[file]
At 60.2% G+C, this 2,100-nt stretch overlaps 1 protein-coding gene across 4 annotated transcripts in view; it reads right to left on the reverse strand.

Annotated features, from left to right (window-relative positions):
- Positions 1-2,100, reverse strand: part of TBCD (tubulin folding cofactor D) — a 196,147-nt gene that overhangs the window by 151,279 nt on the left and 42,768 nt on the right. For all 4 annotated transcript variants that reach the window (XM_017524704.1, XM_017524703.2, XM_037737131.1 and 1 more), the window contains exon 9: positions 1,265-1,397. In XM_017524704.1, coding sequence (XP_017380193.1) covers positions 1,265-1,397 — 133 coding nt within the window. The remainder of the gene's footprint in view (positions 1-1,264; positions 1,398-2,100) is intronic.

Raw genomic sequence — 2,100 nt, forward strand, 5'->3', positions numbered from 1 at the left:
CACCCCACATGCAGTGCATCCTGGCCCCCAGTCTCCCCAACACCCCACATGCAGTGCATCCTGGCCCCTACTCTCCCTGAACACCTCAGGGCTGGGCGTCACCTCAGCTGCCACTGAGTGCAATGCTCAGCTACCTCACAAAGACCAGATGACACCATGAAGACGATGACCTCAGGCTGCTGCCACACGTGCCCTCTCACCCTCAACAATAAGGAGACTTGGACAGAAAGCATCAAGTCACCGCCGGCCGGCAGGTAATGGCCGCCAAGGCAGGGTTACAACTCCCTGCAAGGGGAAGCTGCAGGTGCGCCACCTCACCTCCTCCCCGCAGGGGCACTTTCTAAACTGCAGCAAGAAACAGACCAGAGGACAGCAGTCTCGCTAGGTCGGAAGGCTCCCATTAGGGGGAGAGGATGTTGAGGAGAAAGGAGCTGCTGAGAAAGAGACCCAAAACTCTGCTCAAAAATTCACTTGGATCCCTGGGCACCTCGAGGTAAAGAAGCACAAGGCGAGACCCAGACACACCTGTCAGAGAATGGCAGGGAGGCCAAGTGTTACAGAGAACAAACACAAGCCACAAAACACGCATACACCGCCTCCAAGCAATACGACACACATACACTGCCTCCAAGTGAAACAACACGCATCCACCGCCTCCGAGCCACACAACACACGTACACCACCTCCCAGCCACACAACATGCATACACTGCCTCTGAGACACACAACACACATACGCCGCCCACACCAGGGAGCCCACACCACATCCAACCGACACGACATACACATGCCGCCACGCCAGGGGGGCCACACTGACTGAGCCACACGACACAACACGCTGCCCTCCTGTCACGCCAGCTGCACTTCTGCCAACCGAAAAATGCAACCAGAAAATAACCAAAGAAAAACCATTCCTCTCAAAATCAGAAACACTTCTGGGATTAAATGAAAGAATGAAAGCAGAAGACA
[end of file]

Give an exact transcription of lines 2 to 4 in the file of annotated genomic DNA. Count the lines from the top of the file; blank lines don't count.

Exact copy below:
Annotated features, from left to right (window-relative positions):
- Positions 1-2,100, reverse strand: part of TBCD (tubulin folding cofactor D) — a 196,147-nt gene that overhangs the window by 151,279 nt on the left and 42,768 nt on the right. For all 4 annotated transcript variants that reach the window (XM_017524704.1, XM_017524703.2, XM_037737131.1 and 1 more), the window contains exon 9: positions 1,265-1,397. In XM_017524704.1, coding sequence (XP_017380193.1) covers positions 1,265-1,397 — 133 coding nt within the window. The remainder of the gene's footprint in view (positions 1-1,264; positions 1,398-2,100) is intronic.

Raw genomic sequence — 2,100 nt, forward strand, 5'->3', positions numbered from 1 at the left: